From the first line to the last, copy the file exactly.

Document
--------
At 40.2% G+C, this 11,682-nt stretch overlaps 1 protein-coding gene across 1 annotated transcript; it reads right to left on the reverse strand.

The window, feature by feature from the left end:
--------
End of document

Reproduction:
At 40.2% G+C, this 11,682-nt stretch overlaps 1 protein-coding gene across 1 annotated transcript; it reads right to left on the reverse strand.

The window, feature by feature from the left end: